UI - 12241875
AU - Klein CA; Blankenstein TJ; Schmidt-Kittler O; Petronio M; Polzer B;
TI - Stoecklein NH; Riethmuller G Genetic heterogeneity of single disseminated tumour cells in minimal residual cancer.
SO - Lancet 2002 Aug 31;360(9334):683-9
AD - Institut fur Immunologie, Ludwig-Maximilians-Universitat Munchen, D-80336 Munchen, Germany. email@example.com
BACKGROUND: Because cancer patients with small tumours often relapse despite local and systemic treatment, we investigated the genetic variation of the precursors of distant metastasis at the stage of minimal residual disease. Disseminated tumour cells can be detected by epithelial markers in mesenchymal tissues and represent targets for adjuvant therapies. METHODS: We screened 525 bone-marrow, blood, and lymph-node samples from 474 patients with breast, prostate, and gastrointestinal cancers for single disseminated cancer cells by immunocytochemistry with epithelial-specific markers. 71 (14%) of the samples contained two or more tumour cells whose genomic organisation we studied by single cell genomic hybridisation. In addition, we tested whether TP53 was mutated. Hierarchical clustering algorithms were used to determine the degree of clonal relatedness of sister cells that were isolated from individual patients. FINDINGS: Irrespective of cancer type, we saw an unexpectedly high genetic divergence in minimal residual cancer, particularly at the level of chromosomal imbalances. Although few disseminated cells harboured TP53 mutations at this stage of disease, we also saw microheterogeneity of the TP53 genotype. The genetic heterogeneity was strikingly reduced with the emergence of clinically evident metastasis. INTERPRETATION: Although the heterogeneity of primary tumours has long been known, we show here that early disseminated cancer cells are genomically very unstable as well. Selection of clonally expanding cells leading to metastasis seems to occur after dissemination has taken place. Therefore, adjuvant therapies are confronted with an extremely large reservoir of variant cells from which resistant tumour cells can be selected.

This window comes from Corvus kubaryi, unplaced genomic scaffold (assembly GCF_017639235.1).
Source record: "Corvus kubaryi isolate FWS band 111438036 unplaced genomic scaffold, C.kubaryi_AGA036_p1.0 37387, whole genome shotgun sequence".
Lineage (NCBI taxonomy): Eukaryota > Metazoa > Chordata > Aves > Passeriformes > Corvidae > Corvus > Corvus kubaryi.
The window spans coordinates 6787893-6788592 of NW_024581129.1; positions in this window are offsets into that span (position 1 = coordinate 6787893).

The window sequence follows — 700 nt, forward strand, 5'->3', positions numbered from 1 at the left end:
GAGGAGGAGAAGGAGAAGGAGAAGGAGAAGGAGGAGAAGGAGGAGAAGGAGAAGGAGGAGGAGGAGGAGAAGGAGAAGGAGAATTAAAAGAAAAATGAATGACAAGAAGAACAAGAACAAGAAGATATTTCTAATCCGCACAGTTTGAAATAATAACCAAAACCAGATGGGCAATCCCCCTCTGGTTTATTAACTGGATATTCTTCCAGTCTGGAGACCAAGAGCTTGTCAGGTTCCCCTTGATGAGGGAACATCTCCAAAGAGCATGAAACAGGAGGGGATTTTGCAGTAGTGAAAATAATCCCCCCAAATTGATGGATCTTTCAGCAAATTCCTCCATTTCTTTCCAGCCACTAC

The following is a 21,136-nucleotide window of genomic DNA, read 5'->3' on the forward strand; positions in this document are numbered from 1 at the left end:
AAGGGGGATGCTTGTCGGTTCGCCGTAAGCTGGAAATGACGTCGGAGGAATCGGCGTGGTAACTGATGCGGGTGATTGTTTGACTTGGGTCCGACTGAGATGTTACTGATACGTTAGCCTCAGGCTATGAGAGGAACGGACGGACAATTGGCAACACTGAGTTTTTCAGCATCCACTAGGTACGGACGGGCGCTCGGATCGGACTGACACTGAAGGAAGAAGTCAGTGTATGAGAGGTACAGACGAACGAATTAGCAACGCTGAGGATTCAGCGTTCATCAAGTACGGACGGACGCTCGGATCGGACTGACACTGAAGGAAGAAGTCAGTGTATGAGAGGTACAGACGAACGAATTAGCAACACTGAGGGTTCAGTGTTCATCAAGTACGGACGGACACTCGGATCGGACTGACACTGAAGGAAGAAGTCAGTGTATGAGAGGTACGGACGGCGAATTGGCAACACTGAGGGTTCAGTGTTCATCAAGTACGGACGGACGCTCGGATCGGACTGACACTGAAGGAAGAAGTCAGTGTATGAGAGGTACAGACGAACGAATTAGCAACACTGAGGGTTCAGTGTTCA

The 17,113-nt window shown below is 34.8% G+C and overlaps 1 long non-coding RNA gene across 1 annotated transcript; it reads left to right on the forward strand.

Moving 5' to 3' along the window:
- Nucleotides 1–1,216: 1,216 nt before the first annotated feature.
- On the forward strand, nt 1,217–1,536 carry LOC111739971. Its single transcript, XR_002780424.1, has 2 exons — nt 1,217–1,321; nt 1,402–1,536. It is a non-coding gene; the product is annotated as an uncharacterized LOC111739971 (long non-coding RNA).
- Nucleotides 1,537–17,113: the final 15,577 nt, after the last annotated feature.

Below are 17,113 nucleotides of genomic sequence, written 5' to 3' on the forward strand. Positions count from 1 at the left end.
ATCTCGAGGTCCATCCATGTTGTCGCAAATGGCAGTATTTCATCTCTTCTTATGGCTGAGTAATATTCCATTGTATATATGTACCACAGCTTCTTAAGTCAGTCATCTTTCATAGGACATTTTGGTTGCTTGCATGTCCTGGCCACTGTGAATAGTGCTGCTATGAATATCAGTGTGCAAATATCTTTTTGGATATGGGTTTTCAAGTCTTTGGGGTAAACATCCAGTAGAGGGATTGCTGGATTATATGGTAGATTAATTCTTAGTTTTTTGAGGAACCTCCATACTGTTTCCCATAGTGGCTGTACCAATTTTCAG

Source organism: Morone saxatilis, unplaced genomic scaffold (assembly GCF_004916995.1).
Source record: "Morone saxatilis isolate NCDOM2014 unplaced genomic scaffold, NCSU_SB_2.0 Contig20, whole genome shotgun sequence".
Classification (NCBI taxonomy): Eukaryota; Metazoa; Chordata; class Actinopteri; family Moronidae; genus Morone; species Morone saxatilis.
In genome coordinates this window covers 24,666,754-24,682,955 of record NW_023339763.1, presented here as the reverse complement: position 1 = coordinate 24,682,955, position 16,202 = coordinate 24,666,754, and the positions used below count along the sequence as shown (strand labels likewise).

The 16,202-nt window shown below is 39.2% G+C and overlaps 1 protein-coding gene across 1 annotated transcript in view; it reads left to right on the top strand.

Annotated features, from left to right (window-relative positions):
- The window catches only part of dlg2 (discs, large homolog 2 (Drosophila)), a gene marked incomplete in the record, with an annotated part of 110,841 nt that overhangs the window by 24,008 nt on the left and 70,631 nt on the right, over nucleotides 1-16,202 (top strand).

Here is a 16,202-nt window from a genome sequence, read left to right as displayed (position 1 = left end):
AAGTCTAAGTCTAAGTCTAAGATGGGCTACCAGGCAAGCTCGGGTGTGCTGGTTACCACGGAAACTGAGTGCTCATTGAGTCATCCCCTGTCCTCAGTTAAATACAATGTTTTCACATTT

UI - 11956645
AU - Tayeb MT; Clark C; Sharp L; Haites NE; Rooney PH; Murray GI; Payne SN;
TI - McLeod HL CYP3A4 promoter variant is associated with prostate cancer risk in men with benign prostate hyperplasia.
SO - Oncol Rep 2002 May-Jun;9(3):653-5
AD - Department of Medicine and Therapeutics, University of Aberdeen, Foresterhill, Aberdeen, UK.
Prostate cancer (PRCa) is one of the most common causes of cancer death in men and determinants of PRCa risk remain largely unidentified. Benign prostatic hyperplasia (BPH) is found in the majority of ageing men and has been linked with PRCa. CYP3A4 may influence PRCa through its role in testosterone metabolism. This nested case-control study assessed a CYP3A4 single nucleotide polymorphism as a risk factor for developing PRCa in patients with BPH. The CYP3A4 variant allele identified men with BPH who are at increased risk of progressing to PRCa (odds ratio 6.3, 95% CI 2.3-17.3), providing a potential tool to assist prediction strategies for this disease.
UI - 12235003
AU - Calvo A; Xiao N; Kang J; Best CJ; Leiva I; Emmert-Buck MR; Jorcyk C;
TI - Green JE Alterations in gene expression profiles during prostate cancer progression: functional correlations to tumorigenicity and down-regulation of selenoprotein-P in mouse and human tumors.
SO - Cancer Res 2002 Sep 15;62(18):5325-35
AD - Laboratory of Cell Regulation and Carcinogenesis, National Cancer Institute/NIH, Building 41, Room C629, 41 Library Drive, Bethesda, MD 20892, USA.